The new East West railway need not be electrified nor have any diesel trains. So says Chris Grayling who considers that, instead, it will have “a completely new generation of low-emissions trains.”
The then transport minister, Jo Johnson, echoed this view when he challenged the rail industry to get all diesel-only trains off the track by 2040 as he saw “alternative-fuel trains powered entirely by hydrogen” to be a prize on the horizon. Later, the Minister directed the industry task force set up to meet this challenge that further electrification should not be in the scope of its response.
Yet the reality is that hydrogen, the only viable alternative traction with range and performance comparable to diesel, is not suitable for high-powered traction. Due to their conversion losses, hydrogen trains require three times more electrical energy than electric trains. Moreover, with its low energy density, compressed hydrogen requires a fuel tank eight times the size of a diesel tank for the same range.
Because of this, few in the industry share the government’s post-2040 rail traction vision of no diesels and no electrification. For example, Rail Freight Group executive director Maggie Simpson noted that, whilst battery and hydrogen “may show promise for lightweight passenger trains, their application for heavy duty freight is at best unproven”.
Nevertheless, Johnson was right to stress the need to decarbonise the rail industry. Although railways offer great environmental benefits, UK rail cannot rest on its laurels. For example, whilst hybrid cars are increasingly common, there are currently no hybrid trains on the network.
As part of the industry’s response to this decarbonisation challenge, RSSB recently ran a conference to launch competitions offering funding for proposals to develop zero-carbon solutions. However, reflecting the government’s view, this offered no funding for electrification initiatives. Nevertheless, the conference heard how both HS2 and Network Rail are to specify low-carbon traction electricity supplies. With electric trains comprising 72 per cent of the UK passenger fleet, this offers huge carbon savings.
As we report, there were also presentations on the development of battery-hybrid and hydrogen trains. On rural routes that cannot realistically be electrified, hydrogen could offer zero-carbon traction with no harmful local emissions, although it was stressed that this was no silver bullet.
The potential to use redundant multiple units to develop such trains is also described by Malcolm Dobell, who recently had the opportunity to try out the Class 769 Flex unit prior to it entering service early next year. Over 150 new rail vehicles were on show at InnoTrans, which, as Nigel Wordsworth describes, had over 3,000 exhibitors in its 41 halls.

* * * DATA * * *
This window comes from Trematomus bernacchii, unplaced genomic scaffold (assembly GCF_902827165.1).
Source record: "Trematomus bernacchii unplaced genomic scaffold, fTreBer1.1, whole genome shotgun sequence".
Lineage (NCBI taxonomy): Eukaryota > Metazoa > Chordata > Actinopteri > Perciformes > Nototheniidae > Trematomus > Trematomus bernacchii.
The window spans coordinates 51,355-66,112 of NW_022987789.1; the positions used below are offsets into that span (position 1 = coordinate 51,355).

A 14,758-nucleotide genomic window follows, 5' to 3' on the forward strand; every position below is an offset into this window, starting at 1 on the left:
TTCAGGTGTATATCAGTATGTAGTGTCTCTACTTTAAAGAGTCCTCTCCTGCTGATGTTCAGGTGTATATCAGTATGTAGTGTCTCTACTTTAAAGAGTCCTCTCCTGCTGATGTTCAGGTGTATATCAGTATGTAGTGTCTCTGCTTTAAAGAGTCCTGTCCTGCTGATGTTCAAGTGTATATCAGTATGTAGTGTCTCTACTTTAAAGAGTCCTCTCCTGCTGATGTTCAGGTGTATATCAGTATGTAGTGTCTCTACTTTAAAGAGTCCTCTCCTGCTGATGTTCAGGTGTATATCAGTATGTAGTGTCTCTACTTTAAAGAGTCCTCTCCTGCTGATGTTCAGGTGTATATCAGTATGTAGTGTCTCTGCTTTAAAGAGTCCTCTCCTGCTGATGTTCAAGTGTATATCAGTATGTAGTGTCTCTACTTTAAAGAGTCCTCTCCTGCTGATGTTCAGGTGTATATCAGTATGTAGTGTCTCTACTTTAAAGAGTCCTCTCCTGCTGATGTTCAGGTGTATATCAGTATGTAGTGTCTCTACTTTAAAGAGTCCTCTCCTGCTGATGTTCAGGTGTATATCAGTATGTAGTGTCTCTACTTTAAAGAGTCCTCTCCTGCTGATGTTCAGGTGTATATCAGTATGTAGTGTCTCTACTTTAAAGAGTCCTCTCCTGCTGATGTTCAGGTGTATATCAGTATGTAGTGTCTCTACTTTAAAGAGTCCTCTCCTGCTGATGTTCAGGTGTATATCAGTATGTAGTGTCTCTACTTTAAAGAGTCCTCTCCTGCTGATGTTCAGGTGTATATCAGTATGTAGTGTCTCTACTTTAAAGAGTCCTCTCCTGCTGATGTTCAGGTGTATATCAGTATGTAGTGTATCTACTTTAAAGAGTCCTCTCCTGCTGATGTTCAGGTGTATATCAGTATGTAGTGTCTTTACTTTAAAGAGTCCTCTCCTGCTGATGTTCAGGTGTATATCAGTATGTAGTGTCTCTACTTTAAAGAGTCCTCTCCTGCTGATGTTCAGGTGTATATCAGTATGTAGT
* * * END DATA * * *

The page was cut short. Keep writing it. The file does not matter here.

A wide variety of trains, old and new, were seen on the IMechE Railway Division’s technical tour to Italy and Switzerland. As we report, this was a good development opportunity for the large contingent of younger engineers present.
Authorisation of the energisation of the OLE between Didcot and Swindon requires approval from Network Rail’s regional head of engineering and its principal system safety engineer, as well as the leads from assessment and notification bodies. The four women who occupy these senior positions were interviewed by Stewart Thorpe for his feature that considers why women make up only 15 per cent of the railway workforce.
This month we focus on electrification with an article by Richard Ollerenshaw that explains how electrification can be delivered in a cost-effective manner, as is done on the European continent. We also have features on safer DC isolations, research into better 25kV AC railway traction supply arrangements and an initiative to monitor OLE using an in-service passenger train.
OLE is just one aspect of rail infrastructure that is monitored by the New Measurement Train, which, as Chris Parker reports, covers 115,000 miles per year. His feature details the train’s capabilities and the challenges of ensuring it runs on every part of every route.
No trains ran on the 60-mile rural route between Stranraer and Ayr for two months recently. As we report, this was due to an adjacent dangerous building that continues to cause short-formed commuter services. No doubt, the ScotRail Alliance is doing all it can to restore a normal train service, yet the building is under the control of the local Council. Perhaps there are lessons to be learnt from this episode to avoid any such future lengthy service disruption.
Over the past 35 years, the Gloucestershire Warwickshire Steam Railway has laid and re-opened 14 miles of track and five stations. It also had to build four signal boxes and re-equip another. In a feature that describes how the line was signalled as it progressively re-opened, Clive Kessell shows how this demanded creative thinking and bargain basement procurement.
Our other signalling feature is a sobering piece by Paul Darlington that is essential reading for anyone involved in signalling projects. This concerns the RAIB report into last year’s derailment at Waterloo. The mistakes that led to this incident, together with similar failings during the Cardiff re-signalling project, could, in different circumstances, have had awful consequences and show the need to relearn lessons from the 1988 Clapham tragedy.
Read more: New platforms at London Waterloo